Science agency ESR is pushing closer towards new types of tests that rapidly reveal whether someone has Covid-19 - or how widely the virus is circulating in a community.
In an extended interview with the Herald, ESR's new chief executive Peter Lennox said his staff were actively looking at saliva tests, along with serology or antibody tests.
Saliva tests could prove more sensitive and effective, and less invasive, than the nasal swabs Kiwis are used to.
New Zealand scientists have already suggested border workers could be excellent candidates to use rapid and minimally invasive techniques, such as the SalviaDirect method developed by Nathan Grubaugh and Anne Wyllie at Yale University in the US.
That could mean staff who work at managed isolation and quarantine facilities to submit a saliva sample each day, or every few days, along with routine temperature checks and health questionnaires.
Recently given emergency use authorisation by the US Food and Drug Administration (FDA), SalivaDirect was well suited for groups of people who needed repeated testing.
"New Zealand's Covid-19 testing laboratories and ESR are already considering saliva testing and are in communication with various groups, such as the Yale School of Public Health," Lennox said.
"However, more investigation is needed to ensure the accuracy and viability of any saliva test before it is offered in New Zealand."
Serology tests, meanwhile, were blood tests that could show if a person may have once had been infected without knowing, revealing hidden chains in outbreaks with mystery sources.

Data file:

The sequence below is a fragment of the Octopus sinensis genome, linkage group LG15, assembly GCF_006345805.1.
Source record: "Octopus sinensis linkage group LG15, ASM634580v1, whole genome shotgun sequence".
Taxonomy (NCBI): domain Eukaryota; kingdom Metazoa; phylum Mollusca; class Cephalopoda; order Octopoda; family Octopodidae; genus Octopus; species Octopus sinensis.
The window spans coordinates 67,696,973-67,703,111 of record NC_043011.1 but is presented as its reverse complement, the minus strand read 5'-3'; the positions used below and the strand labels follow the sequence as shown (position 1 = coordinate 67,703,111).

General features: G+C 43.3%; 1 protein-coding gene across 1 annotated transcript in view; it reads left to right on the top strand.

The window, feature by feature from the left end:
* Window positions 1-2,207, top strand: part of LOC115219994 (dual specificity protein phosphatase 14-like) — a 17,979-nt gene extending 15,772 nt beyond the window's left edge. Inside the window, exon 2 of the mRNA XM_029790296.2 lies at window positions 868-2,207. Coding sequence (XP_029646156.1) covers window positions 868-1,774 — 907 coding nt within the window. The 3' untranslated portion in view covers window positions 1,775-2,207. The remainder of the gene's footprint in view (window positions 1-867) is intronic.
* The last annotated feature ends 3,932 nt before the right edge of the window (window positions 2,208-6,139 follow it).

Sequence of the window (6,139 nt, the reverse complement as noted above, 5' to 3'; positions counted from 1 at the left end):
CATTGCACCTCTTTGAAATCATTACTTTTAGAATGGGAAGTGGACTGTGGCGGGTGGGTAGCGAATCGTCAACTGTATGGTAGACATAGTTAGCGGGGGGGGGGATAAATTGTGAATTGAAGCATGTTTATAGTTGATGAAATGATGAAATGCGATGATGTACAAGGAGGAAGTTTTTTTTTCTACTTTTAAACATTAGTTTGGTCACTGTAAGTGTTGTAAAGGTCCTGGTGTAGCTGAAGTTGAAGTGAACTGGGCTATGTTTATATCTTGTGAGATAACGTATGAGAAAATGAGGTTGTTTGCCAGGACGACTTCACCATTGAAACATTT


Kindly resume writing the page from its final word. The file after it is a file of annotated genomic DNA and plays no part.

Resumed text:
They had the potential to identify those who were infected within a few minutes, allowing them to self-isolate and avoid infecting others.
"These are becoming more important as the pandemic progresses and we look to find those people who have had the disease but didn't know they were ill," Lennox said.
"There are many such tests and understanding the value of various test options will be important in knowing how they can best be applied.
"ESR has been evaluating several tests. Additionally, we are awaiting ethics around a study in the serology area, so keep your eyes peeled for this."
Another area being further explored by ESR was the potential for wastewater stations to be used for community-level surveillance of Covid-19.
"The message here is our team is going strong on this research project, but it is very much a research project, and it is taking place over 18 months," Lennox said.
"The main message is that the research is progressing but the data from the collection of samples are not yet actionable.
"But we are working with the Ministry of Health to feed any intelligence from the research in an appropriate way and looking at where we can deploy our limited resources within the research."
For example, he said, If the monitoring turned up any positive results, that would be passed along to the ministry, with caveats about the use of these data.
"The overall goal long-term is for robust and reliable tools for the detection of SARS-CoV-2 in sewage, that can be used to identify any unrecognised Covid-19 infections in New Zealand," he said.
"We also want to gauge how infectious it is in sewage and the persistence of SARS-CoV-2 in sewage."
But before that could be done, a proper methodology needed to be developed.
"As part of method validation work and following the cluster of new cases in the community, wastewater samples are now being collected from other Auckland locations, and from a range of other regions in New Zealand and being sent to ESR for analysis."
ESR has been playing a leading role in New Zealand's public health response to Covid-19, processing thousands of tests to date, and sequencing, or decoding, genomes from more than 850 positive samples - 93 of which came from the August Auckland cluster.
"When the pandemic hit, ESR was quick to see what more investment was needed in this area with the purchase of new equipment," Lennox said.
"We are currently looking into what investment would best enhance the team's efforts going forward."